Like John Tamihere before him, Shane Jones entered Parliament burdened with the promise that he might be first Maori Prime Minister. That promise had probably left him before it emerged yesterday evening that he was walking away from politics, but that's the Jones that Morgan Godfery mourns today in an eloquent, emotional post that identifies, for better and worse, Jones' political whakapapa and his meaning for many Maori.
Maori political history isn't rich with choice. Telling us to wait for a more "progressive" candidate is deeply offensive. Maori have waited too long for too little. Shane was an opportunity and one many - including myself - were willing to back. He wasn’t perfect, but he was as close as we’ve come in more than a decade to the centre of power. Winston was the last Maori politician to come close to real power. It’s been a century since Maori actually touched it (Carroll as acting prime minister). Forgive us for working with what we have.
Morgan was not alone in his perspective after the news broke. As always seems to be the case, his departure was Labour's fault -- in this instance for allowing its white, liberal membership to squander the talents of a uniquely gifted leader.
But no one owed Jones any glory. He's intelligent and articulate and he was brought into politics by the modern Labour Party's most important broker of influence, Helen Clark. He had every chance, but he lacked the focus and discipline to harness his gifts and opportunities.
Danyl McLauchlan draws the other side of Jones in a short, pointed I-told-you-so post:
The press gallery – with its usual acumen – decided that speaking like an eccentric Victorian-era Oxford don meant that Jonesy was ‘connecting with working class kiwis’. I never saw any evidence of this. Jones performed poorly as an electorate candidate during multiple elections: actual voters were never as impressed with him as the gallery were. During the Labour leadership campaign Jones’ support among Maori voters was only 37% – which strikes me as shockingly low, considering they’re being offered the chance to endorse a contender for first Maori Prime Minister. It reflects – I suspect – Jonsey’s incredibly low support among female voters across the board.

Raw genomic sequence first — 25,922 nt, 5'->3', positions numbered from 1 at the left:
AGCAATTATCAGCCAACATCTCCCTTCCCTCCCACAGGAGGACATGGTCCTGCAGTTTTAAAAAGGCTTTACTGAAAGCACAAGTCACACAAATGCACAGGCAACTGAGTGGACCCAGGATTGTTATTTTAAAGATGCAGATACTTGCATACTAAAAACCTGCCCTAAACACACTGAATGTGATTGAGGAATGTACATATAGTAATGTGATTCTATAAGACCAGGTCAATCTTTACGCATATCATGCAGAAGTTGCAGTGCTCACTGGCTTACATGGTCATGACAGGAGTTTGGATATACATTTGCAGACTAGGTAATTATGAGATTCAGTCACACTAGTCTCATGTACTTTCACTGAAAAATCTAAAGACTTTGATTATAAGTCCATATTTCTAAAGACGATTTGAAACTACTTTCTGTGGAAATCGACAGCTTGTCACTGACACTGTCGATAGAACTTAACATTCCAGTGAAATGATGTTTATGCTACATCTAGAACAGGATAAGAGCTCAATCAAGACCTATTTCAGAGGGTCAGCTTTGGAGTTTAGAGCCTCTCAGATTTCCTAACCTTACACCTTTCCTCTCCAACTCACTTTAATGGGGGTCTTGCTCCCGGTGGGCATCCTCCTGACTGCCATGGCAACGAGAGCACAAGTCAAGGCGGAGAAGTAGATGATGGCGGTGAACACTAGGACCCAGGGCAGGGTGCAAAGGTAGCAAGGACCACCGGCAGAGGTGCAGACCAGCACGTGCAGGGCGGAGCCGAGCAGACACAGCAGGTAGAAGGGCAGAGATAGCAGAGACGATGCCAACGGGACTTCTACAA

For good measure, he writes off Jones as "an undisciplined, waffling misogynist who probably cost [Labour] more votes than he ever won."
Both sides of Shane Jones have been on display this year. On the one hand, his work in making the Countdown supermarkets' business practices an issue has been textbook Opposition politics. On the other, his pointless, destructive attacks on the Green Party actively hampered Labour in looking like a prospective government.
It is now evident that through all this he was considering his exit. He was clever enough to feed Matthew Hooton the suggestion that he had his eye on New Zealand First, to see how that played, but I don't think this was all calculation. In the end, he wanted out. He had concerns that he might not fare well in this year's party list and, I gather, personal reasons for reconsidering the hurly-burly of politics.
The pundits are as one today in their analysis of how bad this is for Labour (and, if you couldn't guess, it's all Labour's fault, because it always is). But there's one huge, wild piece of luck in in this for the party. The next candidate on the list is Kelvin Davis.
Like Jones, Davis is northern Maori. He's an authentic bloke. But he's not the reserve Shane Jones coming off the bench. He's smart, sensitive, disciplined and understands and wants to be part of the Labour Party story. He hasn't put a foot wrong since he got the news last night, and his interview on Morning Report today was fascinating. And no part of it was more so than the way he concluded it.
When Dover Samuels' claims about Jones' connection with "middle New Zealand" were put to him, he acknowledged similarities: "they talk about red-blooded men, and I'm into sports and standing around in a bar drinking with blokes and things like that ..."
But I have to say one of the big things that I want to achieve in Parliament is to raise the awareness and help to stop violence of any sort -- sexual, physical, emotional violence --- against our women and children. This was brought on by the Roastbusters scandal and the sexual abuse that's been going on in the far north. And I've been sitting here thinking for the last couple of months that if I should get back into Parliament I really want to make a stand and make a difference and say this is how we as males need to behave towards our women.
On a morning when mere punditry is everywhere, it was a thing of real substance to say. Yes, it was also adept in light of Labour politics, but I think he actually meant it. Labour can't do much about the pundits for now, but what it can do is not make the mistake of failing to accord Kelvin Davis a list placing that assures that he will be returned to Parliament. It really is that clear and simple.